Latest Book: The Scent of Humanity
Buy Link: http://www.amazon.com/dp/B00JUEOPW6
Descended from the same bloodline that spawned the likes of James Russell, Amy and Robert Lowell, Margay Leah Justice was fated to be a writer herself from a young age. But even before she knew that there was a name for what she was doing, she knew one thing: She had a deep and unconditional love for the written word. A love that would challenge her in times of need, abandon her in times of distress, and rediscover her in times of hope. Through her writing, Margay has learned to cope with every curve ball life has thrown her, including the challenges of single parenting, the harsh realities of living in a shelter, coping with the diagnosis of Multiple Sclerosis, and the roller coaster ride of dealing with a child who suffers from bipolar disorder. But along the way she has rediscovered the amazing power of words.
Margay currently lives in Massachusetts with her two daughters, two cats, and a myriad of characters who vie for her attention and demand that their own stories be told.
Q: Your novel is being made into a TV series/movie. Who’s in your dream cast?
A:Oh, good one! Alec O’Loughlin as Nick and Piper Pirabo as Silvie.
Q: What is the most important thing you do for your career now, as compared to when you first started writing?
A: Marketing. Getting the word out there about your book.
Q: How much of yourself is hidden in the characters in the book?
A: I think there’s always a little bit of me in every character that I write, even the bad ones. It’s a great way to exorcise those negative feelings.
Q: If you could change something about your first book, what would it be?
A: I wish it was more successful because it was a labor of love – well, all of my books feel like that to me!
Q: How do you choose names for your characters?
A: The names just really come to me. It’s almost like they’re whispered in my ear or something.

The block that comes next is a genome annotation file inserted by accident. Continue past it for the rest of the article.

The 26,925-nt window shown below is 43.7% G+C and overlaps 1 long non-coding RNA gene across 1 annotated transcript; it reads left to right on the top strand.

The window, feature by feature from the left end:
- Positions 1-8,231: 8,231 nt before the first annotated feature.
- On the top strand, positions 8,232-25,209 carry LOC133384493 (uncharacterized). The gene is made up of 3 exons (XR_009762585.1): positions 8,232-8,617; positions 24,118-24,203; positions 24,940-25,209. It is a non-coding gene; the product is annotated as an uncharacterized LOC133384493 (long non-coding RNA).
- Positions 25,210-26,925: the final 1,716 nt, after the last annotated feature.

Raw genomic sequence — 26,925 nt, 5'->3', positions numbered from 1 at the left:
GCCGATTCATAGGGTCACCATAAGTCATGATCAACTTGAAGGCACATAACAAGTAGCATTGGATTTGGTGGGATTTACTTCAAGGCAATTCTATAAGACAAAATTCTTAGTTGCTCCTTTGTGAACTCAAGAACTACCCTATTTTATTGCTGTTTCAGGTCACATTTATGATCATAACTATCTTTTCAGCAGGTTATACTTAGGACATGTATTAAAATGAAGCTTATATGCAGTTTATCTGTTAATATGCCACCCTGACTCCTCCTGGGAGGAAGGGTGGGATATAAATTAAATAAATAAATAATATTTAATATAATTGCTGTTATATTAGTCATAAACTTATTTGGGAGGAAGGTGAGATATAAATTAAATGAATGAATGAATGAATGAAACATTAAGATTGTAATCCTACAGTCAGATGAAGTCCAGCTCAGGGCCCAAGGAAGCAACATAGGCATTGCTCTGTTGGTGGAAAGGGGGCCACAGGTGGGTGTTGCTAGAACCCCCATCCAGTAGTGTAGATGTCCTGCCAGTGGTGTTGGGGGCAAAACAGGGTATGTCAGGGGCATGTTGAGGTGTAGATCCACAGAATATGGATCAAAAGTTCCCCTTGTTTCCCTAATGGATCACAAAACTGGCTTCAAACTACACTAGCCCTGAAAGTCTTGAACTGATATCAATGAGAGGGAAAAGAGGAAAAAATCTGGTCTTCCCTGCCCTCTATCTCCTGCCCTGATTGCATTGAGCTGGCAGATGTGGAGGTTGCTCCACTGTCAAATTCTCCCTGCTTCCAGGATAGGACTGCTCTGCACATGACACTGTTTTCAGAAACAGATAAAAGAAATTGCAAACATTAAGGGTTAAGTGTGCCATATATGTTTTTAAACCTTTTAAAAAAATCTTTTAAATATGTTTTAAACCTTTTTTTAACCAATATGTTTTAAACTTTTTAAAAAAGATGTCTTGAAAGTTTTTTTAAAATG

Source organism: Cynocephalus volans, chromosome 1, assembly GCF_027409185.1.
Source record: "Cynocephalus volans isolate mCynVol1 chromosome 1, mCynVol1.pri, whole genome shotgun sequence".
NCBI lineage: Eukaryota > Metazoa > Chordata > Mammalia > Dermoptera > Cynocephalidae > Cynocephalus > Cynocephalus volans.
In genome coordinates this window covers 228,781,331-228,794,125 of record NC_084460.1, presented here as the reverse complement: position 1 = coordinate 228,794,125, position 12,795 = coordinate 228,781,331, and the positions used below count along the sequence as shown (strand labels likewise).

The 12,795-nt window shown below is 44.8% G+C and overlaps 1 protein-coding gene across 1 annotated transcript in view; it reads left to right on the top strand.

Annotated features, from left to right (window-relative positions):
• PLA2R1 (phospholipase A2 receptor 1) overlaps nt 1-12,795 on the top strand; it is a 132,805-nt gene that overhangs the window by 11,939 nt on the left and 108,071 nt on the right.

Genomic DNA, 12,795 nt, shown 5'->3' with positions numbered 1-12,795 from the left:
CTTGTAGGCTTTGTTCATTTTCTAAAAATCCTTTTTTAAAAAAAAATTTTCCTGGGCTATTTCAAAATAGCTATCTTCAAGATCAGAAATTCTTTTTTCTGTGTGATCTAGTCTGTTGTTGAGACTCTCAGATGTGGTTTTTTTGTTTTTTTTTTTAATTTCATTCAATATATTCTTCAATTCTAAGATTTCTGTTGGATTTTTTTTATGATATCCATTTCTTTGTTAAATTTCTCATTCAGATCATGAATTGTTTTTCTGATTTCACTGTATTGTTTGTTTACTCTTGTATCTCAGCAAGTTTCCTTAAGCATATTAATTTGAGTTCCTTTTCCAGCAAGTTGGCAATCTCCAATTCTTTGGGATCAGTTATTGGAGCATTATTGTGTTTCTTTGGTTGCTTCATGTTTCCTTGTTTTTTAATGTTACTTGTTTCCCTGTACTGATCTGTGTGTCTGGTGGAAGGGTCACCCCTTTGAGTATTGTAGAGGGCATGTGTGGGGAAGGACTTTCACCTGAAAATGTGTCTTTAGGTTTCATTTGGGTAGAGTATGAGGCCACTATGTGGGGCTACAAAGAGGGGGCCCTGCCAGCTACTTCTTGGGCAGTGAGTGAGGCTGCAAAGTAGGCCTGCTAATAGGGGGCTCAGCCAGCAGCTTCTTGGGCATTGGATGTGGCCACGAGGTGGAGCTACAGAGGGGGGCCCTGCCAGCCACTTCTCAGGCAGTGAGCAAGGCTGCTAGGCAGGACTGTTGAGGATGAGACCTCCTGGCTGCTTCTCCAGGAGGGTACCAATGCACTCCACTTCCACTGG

Q: Covers. Ever get one you wish you could change?
Q: If you could give a younger version of yourself advice, what would it be?
A: Never stop believing in yourself, push harder for what you want, and don’t let anyone tell you you’re not good enough – if they do, use it to make yourself better.
Q: Have you ever used an incident from your real life into one of your books?
A: Actually, the core incidents in The Scent of Humanity – the attempted kidnappings of Silvie and her niece all those years apart – that actually happened to me and one of my nieces. So I guess the answer to your question is yes.
Q: Any part of a book that drives you crazy as you write: beginning, middle, or end?
A: That first line, first paragraph, first page is usually the hardest for me. Once I get past that, it’s full steam ahead!
Q: How many stories are swirling around in your head? Do you keep a mental list, a computer file, or a spiral notebook filled with the ideas?
A: Oh, wow, dozens! My mind is always abuzz with new ideas.
Q: What is your favorite holiday and why?
A: Christmas. I just love the spirit surrounding it, the hope, the joy, and all of the Christmas lights are so pretty.
Q: What are two things people might be surprised to know about you?
A: I’m distant cousins of some famous writers – the Lowells of Boston – and I used to teach aerobics.
Q: As a child, what did you want to be when you grew up?
A: A writer. I have always wanted to write.
Q: Favorite food.
Q: Favorite happy memory.
A: My first Mother’s Day.
Q: Favorite drink.
Q: Hot summer days or chilly winter nights?
A: How about a comfortable Spring day? That’s more my style – I don’t like extreme temps, either way.
Q: What is the top thing on your bucket list?
A: Get on a best sellers list.
Q: If you could have a super power, what would it be?
A: Teleportation. I’d love to just blink and be in another place!
Tell us where to find you: website(s), publisher’s page(s), blog(s), Facebook page(s), etc. List them all!
Lightning doesn’t strike the same place twice. In theory. But in one small town, in one family, that theory is put to the test.
Growing up in a rural town in Massachusetts was supposed to be safe, but for SILVIE CHILDS, that safety was shattered by a kidnapping attempt that forever changed her life. Now, nearly twenty years later, that sense of safety is challenged again by the kidnapping attempt on her young niece, and Silvie is left struggling with one question: How can something like this happen twice in one family?